Science Shows—These 7 Foods Could Help You Live Longer

Monday May 19 | BY |
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Live Longer

Grabbing a handful of these on most days could help extend your life.

Current estimates are that overall, life expectancy today is about 78.7 years. Though it varies slightly depending on gender, genetics, race, and more, this is the general number of years that scientists say most of us can expect to live, if we play our cards right and the stars align.

With today’s medical advances making it possible to sustain life way beyond what most of us would consider “living,” the focus these days is much more on “living well” than “living long.” We want to continue to be active, productive, and happy during those later years, rather then spend them suffering from a number of ailments that keep us in doctor’s offices.

To that end, we’re making healthier choices every day. In addition to getting some regular exercise and eating an overall healthy diet, we can do some additional things to raise the odds we’ll be around to enjoy our grandchildren.

One of those is to add to our daily diets the following anti-aging foods, which have actually shown in studies to help lengthen life.

  1. Olive oil: You already know it’s full of healthy omega-3 fatty acids. But did you know it may actually help you live longer? That’s what scientists concluded in a 2012 study. After evaluating over 40,000 participants aged 29-69, they looked for any association between olive oil intake and mortality from heart disease, cancer, and other causes. They found that overall, those whose olive oil intake was among the top one-fourth of participants had a 26 percent lower risk of dying of any cause, and a 44 percent lower risk of dying from heart disease, compared to those who didn’t consume olive oil at all. In addition, those consuming the most olive oil also had a 38 percent reduced risk of dying from other causes.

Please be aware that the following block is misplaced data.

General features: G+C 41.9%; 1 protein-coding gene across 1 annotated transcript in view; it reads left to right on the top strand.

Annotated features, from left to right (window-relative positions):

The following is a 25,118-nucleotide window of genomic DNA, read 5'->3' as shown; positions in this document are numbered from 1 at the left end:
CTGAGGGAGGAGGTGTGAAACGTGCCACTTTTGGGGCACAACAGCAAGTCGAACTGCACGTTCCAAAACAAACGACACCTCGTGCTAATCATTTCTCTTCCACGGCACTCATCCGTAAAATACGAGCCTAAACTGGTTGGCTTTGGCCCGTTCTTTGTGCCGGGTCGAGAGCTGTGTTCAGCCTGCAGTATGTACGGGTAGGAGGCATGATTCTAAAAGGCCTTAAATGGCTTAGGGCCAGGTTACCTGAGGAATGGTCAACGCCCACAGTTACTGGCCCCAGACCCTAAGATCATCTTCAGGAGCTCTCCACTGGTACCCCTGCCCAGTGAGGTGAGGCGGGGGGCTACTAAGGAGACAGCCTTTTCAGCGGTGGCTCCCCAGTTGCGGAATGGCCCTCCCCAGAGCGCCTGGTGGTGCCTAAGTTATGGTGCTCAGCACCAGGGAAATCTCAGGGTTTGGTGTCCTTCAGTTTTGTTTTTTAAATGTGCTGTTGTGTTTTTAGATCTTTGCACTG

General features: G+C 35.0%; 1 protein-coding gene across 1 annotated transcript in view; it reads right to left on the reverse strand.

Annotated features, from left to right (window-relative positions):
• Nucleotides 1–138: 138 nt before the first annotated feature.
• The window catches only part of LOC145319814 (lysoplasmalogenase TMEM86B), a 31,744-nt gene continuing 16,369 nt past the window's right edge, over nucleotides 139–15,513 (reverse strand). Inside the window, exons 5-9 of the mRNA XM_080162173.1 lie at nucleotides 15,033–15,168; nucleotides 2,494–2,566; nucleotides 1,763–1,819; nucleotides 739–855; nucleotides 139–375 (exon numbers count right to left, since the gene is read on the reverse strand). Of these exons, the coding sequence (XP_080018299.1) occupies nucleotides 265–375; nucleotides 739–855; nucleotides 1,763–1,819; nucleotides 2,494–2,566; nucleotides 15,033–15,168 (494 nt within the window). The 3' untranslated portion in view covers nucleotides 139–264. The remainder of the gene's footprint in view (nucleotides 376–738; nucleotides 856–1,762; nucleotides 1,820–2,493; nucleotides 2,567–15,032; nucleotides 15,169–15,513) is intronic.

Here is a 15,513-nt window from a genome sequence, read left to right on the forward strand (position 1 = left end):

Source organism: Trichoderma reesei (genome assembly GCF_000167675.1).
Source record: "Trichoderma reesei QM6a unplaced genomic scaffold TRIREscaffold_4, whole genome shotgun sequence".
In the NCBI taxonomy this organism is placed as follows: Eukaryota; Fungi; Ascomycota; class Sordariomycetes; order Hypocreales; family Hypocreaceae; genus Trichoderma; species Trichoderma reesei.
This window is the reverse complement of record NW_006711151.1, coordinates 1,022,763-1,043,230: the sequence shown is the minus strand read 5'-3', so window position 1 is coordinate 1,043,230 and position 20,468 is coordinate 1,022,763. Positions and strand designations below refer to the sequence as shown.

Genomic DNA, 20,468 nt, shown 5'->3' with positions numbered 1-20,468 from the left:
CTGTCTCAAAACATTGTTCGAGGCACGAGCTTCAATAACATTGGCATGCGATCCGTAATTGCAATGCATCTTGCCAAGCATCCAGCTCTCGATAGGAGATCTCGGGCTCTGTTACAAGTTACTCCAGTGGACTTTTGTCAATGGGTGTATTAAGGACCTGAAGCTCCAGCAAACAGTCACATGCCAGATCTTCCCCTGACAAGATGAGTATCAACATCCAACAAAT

2. Green tea: Full of antioxidants, green tea has been linked with a reduced risk of several diseases, including cancer, heart disease, and diabetes. It may also help lengthen life. In 2006, Japanese researchers found that adults who consumed high amounts of green tea (five or more cups a day) had a 16 percent lower risk of death from cardiovascular disease during 11 years of follow-up.
  3. Nuts: These are great sources of protein and omega-3 fatty acids, and make for healthy snacks and salad crunchers. Want a longer life? Make sure you get a handful of these most every day. A 2013 study looked at the association of nut consumption and mortality among over 76,000 women in the Nurses’ Health Study and over 42,000 men in the Health Professionals Follow-Up Study. Results showed that those who ate nuts less than once per week had a 7 percent decrease in mortality risk over those who didn’t eat them at all. Those who ate a handful a day were 20 percent less likely to die from any cause over a 30-year period. Bonus—the regular nut-eaters were more slender than those who didn’t eat nuts.
  4. Wine: Considered a good idea if you want to avoid heart disease, wine may also help you enjoy a few more years on the planet. A 2013 study of more than 32,000 men—with a 28-year follow-up—found that when more than 50 percent of their alcohol consumption came from wine, they had a lower risk of dying from heart disease, as well as a number of cancers. An earlier 2012 study found similar results. Researchers looked at level of wine consumption and total mortality among more than 800 adults aged 55-65. They found that both high-wine-consumption and low-wine-consumption moderate drinkers had reduced mortality risks compared with those who didn’t drink at all.